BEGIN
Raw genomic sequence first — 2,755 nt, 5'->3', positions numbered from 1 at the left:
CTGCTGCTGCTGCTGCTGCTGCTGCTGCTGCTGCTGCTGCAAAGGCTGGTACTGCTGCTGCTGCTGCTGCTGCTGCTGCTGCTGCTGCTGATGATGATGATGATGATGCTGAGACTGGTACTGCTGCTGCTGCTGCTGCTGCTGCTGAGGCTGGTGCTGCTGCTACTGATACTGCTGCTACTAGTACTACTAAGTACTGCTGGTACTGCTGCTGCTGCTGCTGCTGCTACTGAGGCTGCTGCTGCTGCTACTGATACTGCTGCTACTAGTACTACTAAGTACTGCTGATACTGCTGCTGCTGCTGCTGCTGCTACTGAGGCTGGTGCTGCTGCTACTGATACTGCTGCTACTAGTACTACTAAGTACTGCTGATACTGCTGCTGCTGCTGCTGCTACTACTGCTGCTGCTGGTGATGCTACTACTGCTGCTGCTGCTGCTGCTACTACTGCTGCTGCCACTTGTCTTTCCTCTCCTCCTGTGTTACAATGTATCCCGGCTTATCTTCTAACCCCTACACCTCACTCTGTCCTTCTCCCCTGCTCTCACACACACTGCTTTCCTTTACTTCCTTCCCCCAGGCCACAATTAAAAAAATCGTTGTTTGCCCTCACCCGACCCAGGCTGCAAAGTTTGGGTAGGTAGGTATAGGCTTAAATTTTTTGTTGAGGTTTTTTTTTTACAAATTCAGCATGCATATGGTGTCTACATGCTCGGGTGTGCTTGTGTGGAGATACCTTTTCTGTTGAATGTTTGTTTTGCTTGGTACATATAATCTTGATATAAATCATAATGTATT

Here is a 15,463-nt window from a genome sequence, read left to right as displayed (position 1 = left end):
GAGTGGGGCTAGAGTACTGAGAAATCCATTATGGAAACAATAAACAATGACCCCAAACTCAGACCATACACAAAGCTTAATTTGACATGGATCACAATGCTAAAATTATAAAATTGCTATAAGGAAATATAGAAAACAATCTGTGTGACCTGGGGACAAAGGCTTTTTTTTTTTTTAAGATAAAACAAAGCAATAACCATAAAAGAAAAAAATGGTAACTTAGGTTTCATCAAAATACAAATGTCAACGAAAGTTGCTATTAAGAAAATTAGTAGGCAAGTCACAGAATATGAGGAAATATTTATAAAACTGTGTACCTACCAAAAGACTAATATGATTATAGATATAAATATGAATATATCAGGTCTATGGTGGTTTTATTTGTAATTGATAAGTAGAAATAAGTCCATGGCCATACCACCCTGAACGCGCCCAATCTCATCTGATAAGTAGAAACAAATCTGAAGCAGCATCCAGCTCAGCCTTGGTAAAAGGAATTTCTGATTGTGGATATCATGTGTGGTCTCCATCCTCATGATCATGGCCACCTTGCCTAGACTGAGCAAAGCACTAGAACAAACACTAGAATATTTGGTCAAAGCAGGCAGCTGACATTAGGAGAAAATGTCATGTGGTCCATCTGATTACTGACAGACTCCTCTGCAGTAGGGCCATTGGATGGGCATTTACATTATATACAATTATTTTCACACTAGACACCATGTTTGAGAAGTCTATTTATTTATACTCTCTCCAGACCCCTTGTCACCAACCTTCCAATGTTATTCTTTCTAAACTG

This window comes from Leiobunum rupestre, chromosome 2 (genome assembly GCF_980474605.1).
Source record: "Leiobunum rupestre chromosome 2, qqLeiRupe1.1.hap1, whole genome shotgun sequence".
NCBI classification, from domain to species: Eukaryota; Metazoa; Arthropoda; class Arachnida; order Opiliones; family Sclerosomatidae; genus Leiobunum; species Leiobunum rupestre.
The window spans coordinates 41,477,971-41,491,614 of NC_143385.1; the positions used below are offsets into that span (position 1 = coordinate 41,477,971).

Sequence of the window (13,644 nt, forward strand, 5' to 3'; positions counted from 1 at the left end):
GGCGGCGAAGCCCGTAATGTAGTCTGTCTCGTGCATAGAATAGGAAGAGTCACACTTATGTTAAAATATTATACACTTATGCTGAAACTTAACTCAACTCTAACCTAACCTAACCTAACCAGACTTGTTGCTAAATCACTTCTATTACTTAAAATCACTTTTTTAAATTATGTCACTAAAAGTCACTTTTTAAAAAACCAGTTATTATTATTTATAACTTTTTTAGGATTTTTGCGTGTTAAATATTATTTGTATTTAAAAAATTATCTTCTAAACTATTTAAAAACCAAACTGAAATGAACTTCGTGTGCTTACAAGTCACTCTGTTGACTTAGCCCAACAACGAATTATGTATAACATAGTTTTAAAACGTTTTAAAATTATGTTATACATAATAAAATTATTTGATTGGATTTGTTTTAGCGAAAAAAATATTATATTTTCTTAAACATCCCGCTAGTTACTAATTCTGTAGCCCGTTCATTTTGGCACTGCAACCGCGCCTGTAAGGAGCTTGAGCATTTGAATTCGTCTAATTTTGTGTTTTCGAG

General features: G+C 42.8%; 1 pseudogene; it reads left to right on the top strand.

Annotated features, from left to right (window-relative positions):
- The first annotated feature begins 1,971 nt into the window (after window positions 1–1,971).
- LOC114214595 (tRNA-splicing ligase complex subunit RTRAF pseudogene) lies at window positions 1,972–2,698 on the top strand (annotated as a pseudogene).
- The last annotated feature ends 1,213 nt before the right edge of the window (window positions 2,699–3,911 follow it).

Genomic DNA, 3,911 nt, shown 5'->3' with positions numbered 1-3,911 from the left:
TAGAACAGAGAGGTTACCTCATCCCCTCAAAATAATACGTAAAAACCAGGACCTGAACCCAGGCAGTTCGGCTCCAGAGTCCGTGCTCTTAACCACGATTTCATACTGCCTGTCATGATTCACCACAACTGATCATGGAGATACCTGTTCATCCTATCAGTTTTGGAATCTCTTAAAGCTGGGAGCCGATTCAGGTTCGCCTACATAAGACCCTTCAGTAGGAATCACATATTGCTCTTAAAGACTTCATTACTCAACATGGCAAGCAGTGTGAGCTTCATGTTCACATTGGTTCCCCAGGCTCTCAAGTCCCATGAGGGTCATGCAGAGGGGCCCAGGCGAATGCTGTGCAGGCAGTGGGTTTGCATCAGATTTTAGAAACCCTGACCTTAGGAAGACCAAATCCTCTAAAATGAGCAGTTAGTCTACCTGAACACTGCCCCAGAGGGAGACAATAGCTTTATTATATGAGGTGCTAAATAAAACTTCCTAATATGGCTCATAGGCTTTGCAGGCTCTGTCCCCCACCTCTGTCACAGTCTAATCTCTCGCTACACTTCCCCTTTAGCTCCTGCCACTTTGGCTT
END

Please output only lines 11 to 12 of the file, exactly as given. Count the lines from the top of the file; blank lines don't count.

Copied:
General features: G+C 42.8%; 1 pseudogene; it reads left to right on the top strand.

Annotated features, from left to right (window-relative positions):